Ecological Civilization

21 Nov, 2019

"Building a Shared Future for All Life on Earth"

Compiled by Dr Konrad Uebelhör, Programme Director, IGBP

The 15th meeting of the Conference of the Parties (COP 15) to the UN CBD in Kunming, China will define the new post 2020 agenda for biodiversity and set the course for the next decade. The theme of the landmark 2020 UN Biodiversity Conference is “Ecological Civilization: Building a Shared Future for All Life on Earth"

Perhaps you were as puzzled as I was when I heard the term ‘Ecological Civilization’ for the first time. But the moment you start looking it up online, you find considerable material ranging from discussions in scientific journals to symposia, roundtables, and the 17th Congress of the Chinese Communist Party in 2007.

The last source, already 12 years ago, is quite intriguing. Since 2007, when Hu Jintao, former President of the People`s Republic (2003-2013) promoted the concept of “Shengtai wenming ” or ecological culture or civilisation, it has been widely spread in Chinese politics and scientific fields as one of the main targets of this nation. Considering the 12th five year plan (adopted in 2011), it seems very clear that Chinese politicians have decided to enrol China in a new stage of development based on the principles of an eco-civilization . It would be the first time that a high-level government policy goal becomes the theme of a CBD COP.

In simple terms, ecological civilization is a dynamic equilibrium state where humans and nature interact and function harmoniously. One could define it as the final goal of social and environmental reform within a given society. It implies that the changes required in response to global climate disruption and social injustices are so extensive that it requires another form of human civilization. One which is based on ecological principles. Broadly construed, ecological civilization involves a synthesis of economic, educational, political, agricultural, and other societal reforms toward sustainability .

Despite its beginning in the 1980s, the concept saw wider use from the mid-2000s and has now been taken up in different parts of the world. In the US the concept is being promoted by the Institute for Ecological Civilization with its mission to work internationally to support systemic approaches to long-term sustainability by developing collaborations among government, business, and religious leaders and among scholars, activists, and policy makers.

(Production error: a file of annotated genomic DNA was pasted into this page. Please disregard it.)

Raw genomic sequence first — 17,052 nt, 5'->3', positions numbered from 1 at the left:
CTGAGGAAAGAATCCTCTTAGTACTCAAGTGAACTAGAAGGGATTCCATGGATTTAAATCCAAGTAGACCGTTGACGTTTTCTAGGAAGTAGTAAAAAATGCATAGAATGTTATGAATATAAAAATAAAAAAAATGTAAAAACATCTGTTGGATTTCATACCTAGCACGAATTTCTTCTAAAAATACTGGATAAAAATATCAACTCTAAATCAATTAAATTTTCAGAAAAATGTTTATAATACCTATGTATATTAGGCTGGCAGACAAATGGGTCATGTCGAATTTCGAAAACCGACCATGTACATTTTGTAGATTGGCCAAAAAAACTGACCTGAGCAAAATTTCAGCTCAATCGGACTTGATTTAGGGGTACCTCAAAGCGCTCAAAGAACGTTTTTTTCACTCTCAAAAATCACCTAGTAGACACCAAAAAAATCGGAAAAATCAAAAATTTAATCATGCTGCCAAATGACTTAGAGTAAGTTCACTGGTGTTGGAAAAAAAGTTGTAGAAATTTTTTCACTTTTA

Only last year a High Level Roundtable on Global Governance and Ecological Civilization was organised in Brussels by the China Council for International Cooperation on Environment and Development (CCICED) and the European Union. The purpose of the Roundtable was to examine how acting on synergies among selected global environmental agreements could lead to improved outcomes globally and nationally. Within the context of preparing for CBD COP 15 in China, the CCICED will have an important role to play. And this is not just because of illustrious members like, Han Zheng - Vice Premier of the State Council, CCICED Chairperson, Catherine McKenna - Minister of Environment and Climate Change, Canada; CCICED Executive Vice Chair, Achim Steiner - UNDP Administrator, CCICED Vice Chair and supporting donors like, World Bank, ADB, UN-Organisations, TNC, WWF, GIZ/BMU.

The CCICED has already initiated a Task Force on Global Governance and Ecological Civilization that will work during 2018 and 2019 on three Special Policy Study topics: China’s Contributions to Global Climate Governance; Post 2020 Global Biodiversity Conservation; and Global Ocean Governance.

In June 2019 CCICED published a Special Policy Study (SPS) and recommendation report on Post-2020 Global Biodiversity Conservation “Building Momentum for a Successful CBD COP 15”. The Post-2020 Global Biodiversity Conservation SPS began its work in 2018, focusing on three main topics:

  • Analysis and proposals for the Post 2020 Framework;
  • Political mobilisation for global leadership and green diplomacy as the host to ensure agreement of ambitious, practical post-2020 framework in Kunming; and
  • Showcasing - via case studies- China’s own progress and needs. This includes Ecological Civilization, institutional reform, performance management/implementation, ecological redlining, the new National Park System as the basis for its expanded conservation system, and perhaps other examples such as eco-compensation.

The report gives interesting insights on how biodiversity conservation is framed in China. Some recommendations made to the Chinese Government:

  • China should pull out all stops to ensure full commitment of the world community, including world leaders, to a high-quality COP 15 outcome;
  • Accelerate the pace of efforts for a ‘Green BRI’ (Belt and Road Initiative) both within and outside China, including strong financial support and a 2019 action plan for the International Green BRI Coalition announced at the 2019 BRI Forum;
  • Integrate biodiversity conservation more effectively into China’s efforts towards high quality development, especially into the 14th Five-Year Plan.

What does it mean for CBD COP 15?

With the theme of “Ecological Civilization” China has put forward a goal that forms part of the policy framework that guides sustainable development in China. This expression of the highest political will is critical to making a new deal with nature. It clearly shows the commitment of the future CBD presidency. Although literature on the concept of Ecological Civilization is increasing, it will be a challenging task for China to make herself understood beyond the barriers of culture, ideology and language, so that the world will be able to fully understand China’s thoughts and practices in the way Chinese understand them.

© GIZ/Neeraj Khera


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